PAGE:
Why You Should Also Seek Out Debt Counselling

If you’ve incurred enough debt that you need to seek out a consolidation loan, you may benefit from debt counselling to help you work on your financial habits and ensure that you don’t end up back at square one in a few years’ time. Our team at Baker Tilly includes qualified consultants who can help you come up with a plan to free yourself of your debts and improve your financial health.

Consider Other Debt Relief Solutions Available

If your debt load is too large for a consolidation loan to be an effective solution, you still have other avenues of debt relief open to you, including bankruptcy and consumer proposal.


An assignment in bankruptcy will eliminate the majority of your unsecured debts; however, this decision should never be made lightly, as it will also involve seizure of most of your assets (with some exemptions) in order to repay your creditors. Your credit score will also be reduced to the lowest possible rating, and an R9 rating will appear on your credit report for 6 years after the date of your discharge with Equifax and 7 years after the date of discharge with TransUnion for a first-time bankrupt. For subsequent bankruptcies, the R9 rating will appear on your credit report for 14 years after the date of discharge.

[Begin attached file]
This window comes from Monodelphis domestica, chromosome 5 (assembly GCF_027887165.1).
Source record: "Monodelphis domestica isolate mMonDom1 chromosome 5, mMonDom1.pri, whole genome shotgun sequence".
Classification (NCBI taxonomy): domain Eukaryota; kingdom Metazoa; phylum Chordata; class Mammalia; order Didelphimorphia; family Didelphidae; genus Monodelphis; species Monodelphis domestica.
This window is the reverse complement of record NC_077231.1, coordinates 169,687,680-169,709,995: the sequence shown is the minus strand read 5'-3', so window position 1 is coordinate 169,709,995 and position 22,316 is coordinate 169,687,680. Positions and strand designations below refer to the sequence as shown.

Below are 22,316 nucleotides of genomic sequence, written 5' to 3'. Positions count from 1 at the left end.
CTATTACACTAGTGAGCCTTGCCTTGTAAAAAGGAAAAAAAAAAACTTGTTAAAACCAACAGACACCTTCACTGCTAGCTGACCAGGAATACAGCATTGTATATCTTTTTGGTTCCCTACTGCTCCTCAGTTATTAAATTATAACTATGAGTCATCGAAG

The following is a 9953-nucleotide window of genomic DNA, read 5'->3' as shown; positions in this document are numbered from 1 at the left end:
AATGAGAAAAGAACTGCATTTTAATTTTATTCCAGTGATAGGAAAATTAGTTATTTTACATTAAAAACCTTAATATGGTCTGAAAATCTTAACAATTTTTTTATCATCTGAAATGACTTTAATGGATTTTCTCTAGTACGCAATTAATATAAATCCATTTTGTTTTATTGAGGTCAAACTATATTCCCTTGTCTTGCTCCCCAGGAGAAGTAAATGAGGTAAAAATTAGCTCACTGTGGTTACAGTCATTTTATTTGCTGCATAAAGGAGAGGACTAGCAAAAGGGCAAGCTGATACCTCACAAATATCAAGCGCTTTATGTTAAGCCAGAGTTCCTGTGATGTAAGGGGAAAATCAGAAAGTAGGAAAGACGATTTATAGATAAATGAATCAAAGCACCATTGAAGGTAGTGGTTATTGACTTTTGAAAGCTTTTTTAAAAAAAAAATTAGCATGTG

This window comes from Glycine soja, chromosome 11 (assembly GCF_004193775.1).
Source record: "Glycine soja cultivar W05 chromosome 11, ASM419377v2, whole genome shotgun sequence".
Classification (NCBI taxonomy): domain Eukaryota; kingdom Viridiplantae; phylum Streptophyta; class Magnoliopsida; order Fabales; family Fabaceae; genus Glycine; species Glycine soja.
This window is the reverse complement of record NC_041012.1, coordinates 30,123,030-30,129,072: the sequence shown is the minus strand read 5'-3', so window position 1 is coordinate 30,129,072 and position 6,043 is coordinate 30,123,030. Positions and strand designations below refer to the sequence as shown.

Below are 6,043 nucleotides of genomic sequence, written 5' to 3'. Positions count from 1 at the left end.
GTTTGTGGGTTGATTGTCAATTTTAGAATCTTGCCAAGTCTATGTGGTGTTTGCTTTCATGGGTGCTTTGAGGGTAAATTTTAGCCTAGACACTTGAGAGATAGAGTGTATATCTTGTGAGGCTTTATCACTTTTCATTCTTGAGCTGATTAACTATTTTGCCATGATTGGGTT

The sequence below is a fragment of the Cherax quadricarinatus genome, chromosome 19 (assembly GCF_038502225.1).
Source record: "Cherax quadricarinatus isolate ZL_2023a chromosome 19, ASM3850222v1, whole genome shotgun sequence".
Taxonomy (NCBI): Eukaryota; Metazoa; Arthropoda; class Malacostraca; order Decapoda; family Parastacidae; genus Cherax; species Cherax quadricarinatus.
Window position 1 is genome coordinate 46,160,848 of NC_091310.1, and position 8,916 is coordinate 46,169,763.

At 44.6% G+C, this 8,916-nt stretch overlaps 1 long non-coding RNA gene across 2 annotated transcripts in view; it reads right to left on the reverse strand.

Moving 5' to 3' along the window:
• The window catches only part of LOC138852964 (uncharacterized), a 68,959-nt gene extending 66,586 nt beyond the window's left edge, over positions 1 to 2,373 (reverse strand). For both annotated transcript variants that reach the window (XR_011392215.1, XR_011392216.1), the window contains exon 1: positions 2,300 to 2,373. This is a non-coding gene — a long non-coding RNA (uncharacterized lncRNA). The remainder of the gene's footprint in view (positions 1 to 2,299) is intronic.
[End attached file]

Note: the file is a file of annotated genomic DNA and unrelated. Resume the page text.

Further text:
Consumer Proposal

In most cases, a consumer proposal is a more favourable option, as it allows you to significantly reduce the amount of debt you owe – often by up to 70 per cent – but unlike bankruptcy, you get to keep your assets.